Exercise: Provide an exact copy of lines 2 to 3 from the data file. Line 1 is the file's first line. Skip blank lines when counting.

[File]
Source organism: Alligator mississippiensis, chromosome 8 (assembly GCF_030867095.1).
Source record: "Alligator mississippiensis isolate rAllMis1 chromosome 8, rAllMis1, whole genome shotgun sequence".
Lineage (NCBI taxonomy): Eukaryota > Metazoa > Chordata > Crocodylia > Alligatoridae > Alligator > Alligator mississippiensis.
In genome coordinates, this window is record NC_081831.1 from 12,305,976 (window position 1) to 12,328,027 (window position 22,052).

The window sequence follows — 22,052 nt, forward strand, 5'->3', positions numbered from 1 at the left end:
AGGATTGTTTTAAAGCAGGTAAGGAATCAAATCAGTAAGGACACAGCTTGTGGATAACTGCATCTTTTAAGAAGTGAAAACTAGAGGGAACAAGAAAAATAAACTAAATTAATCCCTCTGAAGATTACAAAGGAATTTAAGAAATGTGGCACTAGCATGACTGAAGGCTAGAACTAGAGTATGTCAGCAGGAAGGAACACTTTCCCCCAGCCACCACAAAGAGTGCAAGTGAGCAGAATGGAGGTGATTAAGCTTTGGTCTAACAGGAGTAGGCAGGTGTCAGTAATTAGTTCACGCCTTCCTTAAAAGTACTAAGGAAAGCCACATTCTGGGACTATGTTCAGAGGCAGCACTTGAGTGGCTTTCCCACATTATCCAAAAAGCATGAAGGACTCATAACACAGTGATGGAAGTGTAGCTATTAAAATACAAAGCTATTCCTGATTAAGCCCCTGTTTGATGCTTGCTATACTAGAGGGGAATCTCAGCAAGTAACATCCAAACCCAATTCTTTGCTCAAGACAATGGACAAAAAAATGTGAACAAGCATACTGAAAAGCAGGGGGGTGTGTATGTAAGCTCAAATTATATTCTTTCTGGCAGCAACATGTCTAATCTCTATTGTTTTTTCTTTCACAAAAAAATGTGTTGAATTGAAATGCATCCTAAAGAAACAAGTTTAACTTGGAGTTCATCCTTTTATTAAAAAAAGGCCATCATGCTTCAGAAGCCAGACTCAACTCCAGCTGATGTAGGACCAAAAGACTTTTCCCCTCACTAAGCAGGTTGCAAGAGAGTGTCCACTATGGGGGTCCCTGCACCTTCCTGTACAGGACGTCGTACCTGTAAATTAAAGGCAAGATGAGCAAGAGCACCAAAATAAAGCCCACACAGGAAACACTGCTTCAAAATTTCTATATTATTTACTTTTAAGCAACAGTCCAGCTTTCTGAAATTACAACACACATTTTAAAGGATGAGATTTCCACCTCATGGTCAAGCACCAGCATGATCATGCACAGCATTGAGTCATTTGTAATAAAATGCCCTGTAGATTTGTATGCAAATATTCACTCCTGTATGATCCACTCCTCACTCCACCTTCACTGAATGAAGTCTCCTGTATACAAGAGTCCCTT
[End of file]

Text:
Source record: "Alligator mississippiensis isolate rAllMis1 chromosome 8, rAllMis1, whole genome shotgun sequence".
Lineage (NCBI taxonomy): Eukaryota > Metazoa > Chordata > Crocodylia > Alligatoridae > Alligator > Alligator mississippiensis.